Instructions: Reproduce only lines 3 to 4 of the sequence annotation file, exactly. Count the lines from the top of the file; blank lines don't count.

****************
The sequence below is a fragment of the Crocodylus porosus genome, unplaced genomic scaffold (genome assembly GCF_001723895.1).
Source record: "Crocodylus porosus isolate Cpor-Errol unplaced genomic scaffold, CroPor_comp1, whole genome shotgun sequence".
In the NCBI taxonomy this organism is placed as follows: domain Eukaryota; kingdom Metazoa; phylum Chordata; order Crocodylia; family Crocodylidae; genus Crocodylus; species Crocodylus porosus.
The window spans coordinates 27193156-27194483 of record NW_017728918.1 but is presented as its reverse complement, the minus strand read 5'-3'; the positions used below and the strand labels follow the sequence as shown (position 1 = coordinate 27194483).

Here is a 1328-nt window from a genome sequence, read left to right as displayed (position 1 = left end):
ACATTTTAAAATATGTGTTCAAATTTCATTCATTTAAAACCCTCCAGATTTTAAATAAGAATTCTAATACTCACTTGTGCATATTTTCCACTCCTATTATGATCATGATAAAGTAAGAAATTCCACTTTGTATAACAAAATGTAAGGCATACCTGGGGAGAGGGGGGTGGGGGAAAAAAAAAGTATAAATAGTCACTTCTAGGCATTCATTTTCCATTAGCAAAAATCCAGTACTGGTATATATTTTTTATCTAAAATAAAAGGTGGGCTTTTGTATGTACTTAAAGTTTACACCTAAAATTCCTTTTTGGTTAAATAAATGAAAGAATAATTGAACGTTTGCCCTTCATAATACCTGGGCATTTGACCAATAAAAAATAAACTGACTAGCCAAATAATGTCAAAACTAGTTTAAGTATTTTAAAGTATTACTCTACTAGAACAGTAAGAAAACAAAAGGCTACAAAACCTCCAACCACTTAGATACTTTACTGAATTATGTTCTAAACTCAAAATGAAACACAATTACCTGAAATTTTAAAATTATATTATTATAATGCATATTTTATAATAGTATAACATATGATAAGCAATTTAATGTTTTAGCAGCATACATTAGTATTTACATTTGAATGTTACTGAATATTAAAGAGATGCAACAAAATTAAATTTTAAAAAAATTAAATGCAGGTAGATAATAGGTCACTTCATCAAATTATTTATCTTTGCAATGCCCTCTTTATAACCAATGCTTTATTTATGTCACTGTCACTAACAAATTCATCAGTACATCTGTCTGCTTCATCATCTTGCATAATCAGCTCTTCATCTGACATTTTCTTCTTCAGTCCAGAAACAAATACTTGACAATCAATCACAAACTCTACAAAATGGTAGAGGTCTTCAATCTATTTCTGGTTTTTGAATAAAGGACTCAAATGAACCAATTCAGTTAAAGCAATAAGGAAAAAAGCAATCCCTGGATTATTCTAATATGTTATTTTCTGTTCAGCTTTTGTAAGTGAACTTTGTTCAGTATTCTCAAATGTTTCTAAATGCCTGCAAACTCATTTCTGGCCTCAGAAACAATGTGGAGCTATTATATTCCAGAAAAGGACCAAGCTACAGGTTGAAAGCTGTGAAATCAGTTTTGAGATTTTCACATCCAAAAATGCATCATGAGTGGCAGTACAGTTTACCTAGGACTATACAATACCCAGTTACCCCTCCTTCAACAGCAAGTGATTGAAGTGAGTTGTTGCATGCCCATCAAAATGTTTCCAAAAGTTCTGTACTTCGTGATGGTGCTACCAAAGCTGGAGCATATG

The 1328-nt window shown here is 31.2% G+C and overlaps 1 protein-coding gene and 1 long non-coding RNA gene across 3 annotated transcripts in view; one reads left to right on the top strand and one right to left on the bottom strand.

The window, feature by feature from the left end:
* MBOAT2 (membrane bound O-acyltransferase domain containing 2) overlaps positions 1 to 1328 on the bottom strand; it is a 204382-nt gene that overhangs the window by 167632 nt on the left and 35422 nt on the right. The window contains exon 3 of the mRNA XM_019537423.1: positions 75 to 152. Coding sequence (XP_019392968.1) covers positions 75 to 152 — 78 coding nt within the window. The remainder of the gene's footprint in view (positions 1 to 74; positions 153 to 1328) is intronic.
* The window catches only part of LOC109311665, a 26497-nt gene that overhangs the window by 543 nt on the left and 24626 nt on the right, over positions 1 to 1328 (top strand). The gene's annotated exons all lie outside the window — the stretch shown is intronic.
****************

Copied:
In the NCBI taxonomy this organism is placed as follows: domain Eukaryota; kingdom Metazoa; phylum Chordata; order Crocodylia; family Crocodylidae; genus Crocodylus; species Crocodylus porosus.
The window spans coordinates 27193156-27194483 of record NW_017728918.1 but is presented as its reverse complement, the minus strand read 5'-3'; the positions used below and the strand labels follow the sequence as shown (position 1 = coordinate 27194483).